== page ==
Probiotic Lactobacillus reuteri promotes TNF-induced apoptosis in human myeloid leukemia-derived cells by modulation of NF-κB and MAPK signalling
Article first published online: 7 MAR 2008
© 2008 The Authors. Journal compilation © 2008 Blackwell Publishing Ltd
Volume 10, Issue 7, pages 1442–1452, July 2008
How to Cite
Iyer, C., Kosters, A., Sethi, G., Kunnumakkara, A. B., Aggarwal, B. B. and Versalovic, J. (2008), Probiotic Lactobacillus reuteri promotes TNF-induced apoptosis in human myeloid leukemia-derived cells by modulation of NF-κB and MAPK signalling . Cellular Microbiology, 10: 1442–1452. doi: 10.1111/j.1462-5822.2008.01137.x
- Issue published online: 7 MAR 2008
- Article first published online: 7 MAR 2008
- Received 3 January, 2008; revised 20 February, 2008; accepted 22 February, 2008.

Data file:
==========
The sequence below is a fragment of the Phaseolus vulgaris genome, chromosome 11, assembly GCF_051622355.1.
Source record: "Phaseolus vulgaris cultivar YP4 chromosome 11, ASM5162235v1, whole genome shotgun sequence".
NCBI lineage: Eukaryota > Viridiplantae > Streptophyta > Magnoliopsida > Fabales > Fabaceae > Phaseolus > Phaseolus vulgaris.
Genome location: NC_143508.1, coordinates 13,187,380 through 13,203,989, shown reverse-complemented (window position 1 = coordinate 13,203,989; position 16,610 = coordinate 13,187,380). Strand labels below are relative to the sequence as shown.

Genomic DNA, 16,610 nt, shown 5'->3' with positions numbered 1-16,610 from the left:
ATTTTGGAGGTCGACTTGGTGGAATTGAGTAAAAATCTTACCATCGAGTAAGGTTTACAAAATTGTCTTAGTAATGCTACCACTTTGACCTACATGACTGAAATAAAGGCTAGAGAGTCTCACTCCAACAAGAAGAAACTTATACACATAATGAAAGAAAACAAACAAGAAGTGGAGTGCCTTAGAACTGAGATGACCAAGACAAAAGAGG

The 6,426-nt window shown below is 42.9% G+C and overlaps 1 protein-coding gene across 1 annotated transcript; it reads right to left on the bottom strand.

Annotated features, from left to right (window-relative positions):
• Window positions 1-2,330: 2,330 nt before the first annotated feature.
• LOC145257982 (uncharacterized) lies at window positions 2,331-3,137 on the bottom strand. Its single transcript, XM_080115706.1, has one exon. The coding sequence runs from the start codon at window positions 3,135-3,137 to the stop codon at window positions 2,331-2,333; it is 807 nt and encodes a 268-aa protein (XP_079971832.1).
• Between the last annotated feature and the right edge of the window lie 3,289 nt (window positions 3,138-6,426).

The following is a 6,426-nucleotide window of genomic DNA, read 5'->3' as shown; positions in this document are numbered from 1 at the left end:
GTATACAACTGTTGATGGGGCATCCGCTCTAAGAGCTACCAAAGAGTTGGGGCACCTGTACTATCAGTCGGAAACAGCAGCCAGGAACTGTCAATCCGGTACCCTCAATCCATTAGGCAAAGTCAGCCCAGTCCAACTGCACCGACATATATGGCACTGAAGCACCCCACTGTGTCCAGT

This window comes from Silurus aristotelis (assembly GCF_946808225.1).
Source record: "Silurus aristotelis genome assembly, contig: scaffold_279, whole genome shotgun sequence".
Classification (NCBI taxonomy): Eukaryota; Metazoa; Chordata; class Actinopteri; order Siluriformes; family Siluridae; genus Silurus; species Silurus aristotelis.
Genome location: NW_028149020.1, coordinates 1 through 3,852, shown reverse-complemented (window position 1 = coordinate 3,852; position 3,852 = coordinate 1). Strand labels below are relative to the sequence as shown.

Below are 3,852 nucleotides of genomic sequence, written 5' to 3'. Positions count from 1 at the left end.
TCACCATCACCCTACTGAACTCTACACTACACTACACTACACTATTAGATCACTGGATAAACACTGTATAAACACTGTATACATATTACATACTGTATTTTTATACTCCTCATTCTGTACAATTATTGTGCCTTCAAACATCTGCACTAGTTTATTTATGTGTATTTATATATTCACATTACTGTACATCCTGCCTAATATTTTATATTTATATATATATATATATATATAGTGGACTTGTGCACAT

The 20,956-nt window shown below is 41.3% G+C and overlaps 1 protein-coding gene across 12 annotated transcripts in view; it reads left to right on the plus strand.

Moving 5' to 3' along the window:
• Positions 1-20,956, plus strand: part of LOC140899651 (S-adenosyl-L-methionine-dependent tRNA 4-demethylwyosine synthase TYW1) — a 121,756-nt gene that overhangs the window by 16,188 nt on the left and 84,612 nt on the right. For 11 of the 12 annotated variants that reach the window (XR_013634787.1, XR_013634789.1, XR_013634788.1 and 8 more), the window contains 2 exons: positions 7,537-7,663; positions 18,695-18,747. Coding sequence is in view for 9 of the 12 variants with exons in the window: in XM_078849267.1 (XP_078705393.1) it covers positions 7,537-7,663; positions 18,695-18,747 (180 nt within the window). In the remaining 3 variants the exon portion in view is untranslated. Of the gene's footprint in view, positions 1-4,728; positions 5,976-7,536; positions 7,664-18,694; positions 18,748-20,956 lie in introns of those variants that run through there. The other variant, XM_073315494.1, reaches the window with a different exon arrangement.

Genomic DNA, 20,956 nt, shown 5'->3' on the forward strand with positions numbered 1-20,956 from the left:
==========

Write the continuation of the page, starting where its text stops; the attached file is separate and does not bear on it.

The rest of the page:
The molecular mechanisms of pro-apoptotic effects of human-derived Lactobacillus reuteri ATCC PTA 6475 were investigated in this study. L. reuteri secretes factors that potentiate apoptosis in myeloid leukemia-derived cells induced by tumour necrosis factor (TNF), as indicated by intracellular esterase activity, terminal deoxynucleotidyl transferase-mediated deoxyuridine triphosphate nick end-labelling assays and poly (ADP-ribose) polymerase cleavage. L. reuteri downregulated nuclear factor-κB (NF-κB)-dependent gene products that mediate cell proliferation (Cox-2, cyclin D1) and cell survival (Bcl-2, Bcl-xL). L. reuteri suppressed TNF-induced NF-κB activation, including NF-κB-dependent reporter gene expression in a dose-and time-dependent manner. L. reuteri stabilized degradation of IκBα and inhibited nuclear translocation of p65 (RelA). Although phosphorylation of IκBα was not affected, subsequent polyubiquitination necessary for regulated IκBα degradation was abrogated by L. reuteri. In addition, L. reuteri promoted apoptosis by enhancing mitogen-activated protein kinase (MAPK) activities including c-Jun N-terminal kinase and p38 MAPK. In contrast, L. reuteri suppressed extracellular signal-regulated kinases 1/2 in TNF-activated myeloid cells. L. reuteri may regulate cell proliferation by promoting apoptosis of activated immune cells via inhibition of IκBα ubiquitination and enhancing pro-apoptotic MAPK signalling. An improved understanding of L. reuteri-mediated effects on apoptotic signalling pathways may facilitate development of future probiotics-based regimens for prevention of colorectal cancer and inflammatory bowel disease.